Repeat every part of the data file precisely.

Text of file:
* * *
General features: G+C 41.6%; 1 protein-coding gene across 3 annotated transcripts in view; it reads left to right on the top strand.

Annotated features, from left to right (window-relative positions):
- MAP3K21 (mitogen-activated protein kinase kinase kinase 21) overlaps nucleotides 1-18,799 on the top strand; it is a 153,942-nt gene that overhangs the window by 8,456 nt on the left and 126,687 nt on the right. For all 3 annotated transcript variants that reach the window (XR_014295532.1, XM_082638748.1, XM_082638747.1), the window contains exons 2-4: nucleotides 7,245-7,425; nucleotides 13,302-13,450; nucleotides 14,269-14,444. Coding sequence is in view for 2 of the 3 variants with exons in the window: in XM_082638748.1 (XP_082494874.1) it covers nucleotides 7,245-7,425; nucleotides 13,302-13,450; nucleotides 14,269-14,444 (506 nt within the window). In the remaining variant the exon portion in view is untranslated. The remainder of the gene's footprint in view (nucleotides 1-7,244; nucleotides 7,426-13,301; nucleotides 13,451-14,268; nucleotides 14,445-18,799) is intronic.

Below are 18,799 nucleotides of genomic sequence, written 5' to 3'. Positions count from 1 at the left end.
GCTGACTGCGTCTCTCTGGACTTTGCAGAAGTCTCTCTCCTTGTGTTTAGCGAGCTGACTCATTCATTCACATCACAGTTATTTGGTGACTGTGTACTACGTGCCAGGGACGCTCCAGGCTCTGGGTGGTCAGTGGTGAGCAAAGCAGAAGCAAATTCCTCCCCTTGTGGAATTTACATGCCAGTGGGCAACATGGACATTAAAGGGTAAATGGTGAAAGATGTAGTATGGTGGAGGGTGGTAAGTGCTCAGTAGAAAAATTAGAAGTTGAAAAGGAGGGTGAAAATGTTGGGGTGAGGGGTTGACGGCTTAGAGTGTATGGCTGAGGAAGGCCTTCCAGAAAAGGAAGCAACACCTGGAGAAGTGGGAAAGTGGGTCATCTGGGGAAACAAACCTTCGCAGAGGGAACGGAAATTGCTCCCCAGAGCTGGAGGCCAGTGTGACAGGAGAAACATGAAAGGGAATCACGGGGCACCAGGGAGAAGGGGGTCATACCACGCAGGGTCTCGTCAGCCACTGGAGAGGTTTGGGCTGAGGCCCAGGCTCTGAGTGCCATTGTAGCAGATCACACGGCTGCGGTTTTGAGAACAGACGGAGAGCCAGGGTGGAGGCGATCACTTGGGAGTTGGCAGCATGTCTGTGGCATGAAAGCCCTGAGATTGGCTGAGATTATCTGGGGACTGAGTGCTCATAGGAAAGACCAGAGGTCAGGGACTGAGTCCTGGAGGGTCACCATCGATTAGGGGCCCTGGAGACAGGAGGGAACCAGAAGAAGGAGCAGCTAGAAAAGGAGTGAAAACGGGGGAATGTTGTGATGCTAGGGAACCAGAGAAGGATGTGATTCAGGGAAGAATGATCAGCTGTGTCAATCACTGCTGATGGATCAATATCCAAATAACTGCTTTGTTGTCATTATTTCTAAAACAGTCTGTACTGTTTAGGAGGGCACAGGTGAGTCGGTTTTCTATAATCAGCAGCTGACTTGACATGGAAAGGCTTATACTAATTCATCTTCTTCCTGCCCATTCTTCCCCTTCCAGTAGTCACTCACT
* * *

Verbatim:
General features: G+C 41.6%; 1 protein-coding gene across 3 annotated transcripts in view; it reads left to right on the top strand.

Annotated features, from left to right (window-relative positions):
- MAP3K21 (mitogen-activated protein kinase kinase kinase 21) overlaps nucleotides 1-18,799 on the top strand; it is a 153,942-nt gene that overhangs the window by 8,456 nt on the left and 126,687 nt on the right. For all 3 annotated transcript variants that reach the window (XR_014295532.1, XM_082638748.1, XM_082638747.1), the window contains exons 2-4: nucleotides 7,245-7,425; nucleotides 13,302-13,450; nucleotides 14,269-14,444. Coding sequence is in view for 2 of the 3 variants with exons in the window: in XM_082638748.1 (XP_082494874.1) it covers nucleotides 7,245-7,425; nucleotides 13,302-13,450; nucleotides 14,269-14,444 (506 nt within the window). In the remaining variant the exon portion in view is untranslated. The remainder of the gene's footprint in view (nucleotides 1-7,244; nucleotides 7,426-13,301; nucleotides 13,451-14,268; nucleotides 14,445-18,799) is intronic.

Below are 18,799 nucleotides of genomic sequence, written 5' to 3'. Positions count from 1 at the left end.
GCTGACTGCGTCTCTCTGGACTTTGCAGAAGTCTCTCTCCTTGTGTTTAGCGAGCTGACTCATTCATTCACATCACAGTTATTTGGTGACTGTGTACTACGTGCCAGGGACGCTCCAGGCTCTGGGTGGTCAGTGGTGAGCAAAGCAGAAGCAAATTCCTCCCCTTGTGGAATTTACATGCCAGTGGGCAACATGGACATTAAAGGGTAAATGGTGAAAGATGTAGTATGGTGGAGGGTGGTAAGTGCTCAGTAGAAAAATTAGAAGTTGAAAAGGAGGGTGAAAATGTTGGGGTGAGGGGTTGACGGCTTAGAGTGTATGGCTGAGGAAGGCCTTCCAGAAAAGGAAGCAACACCTGGAGAAGTGGGAAAGTGGGTCATCTGGGGAAACAAACCTTCGCAGAGGGAACGGAAATTGCTCCCCAGAGCTGGAGGCCAGTGTGACAGGAGAAACATGAAAGGGAATCACGGGGCACCAGGGAGAAGGGGGTCATACCACGCAGGGTCTCGTCAGCCACTGGAGAGGTTTGGGCTGAGGCCCAGGCTCTGAGTGCCATTGTAGCAGATCACACGGCTGCGGTTTTGAGAACAGACGGAGAGCCAGGGTGGAGGCGATCACTTGGGAGTTGGCAGCATGTCTGTGGCATGAAAGCCCTGAGATTGGCTGAGATTATCTGGGGACTGAGTGCTCATAGGAAAGACCAGAGGTCAGGGACTGAGTCCTGGAGGGTCACCATCGATTAGGGGCCCTGGAGACAGGAGGGAACCAGAAGAAGGAGCAGCTAGAAAAGGAGTGAAAACGGGGGAATGTTGTGATGCTAGGGAACCAGAGAAGGATGTGATTCAGGGAAGAATGATCAGCTGTGTCAATCACTGCTGATGGATCAATATCCAAATAACTGCTTTGTTGTCATTATTTCTAAAACAGTCTGTACTGTTTAGGAGGGCACAGGTGAGTCGGTTTTCTATAATCAGCAGCTGACTTGACATGGAAAGGCTTATACTAATTCATCTTCTTCCTGCCCATTCTTCCCCTTCCAGTAGTCACTCACT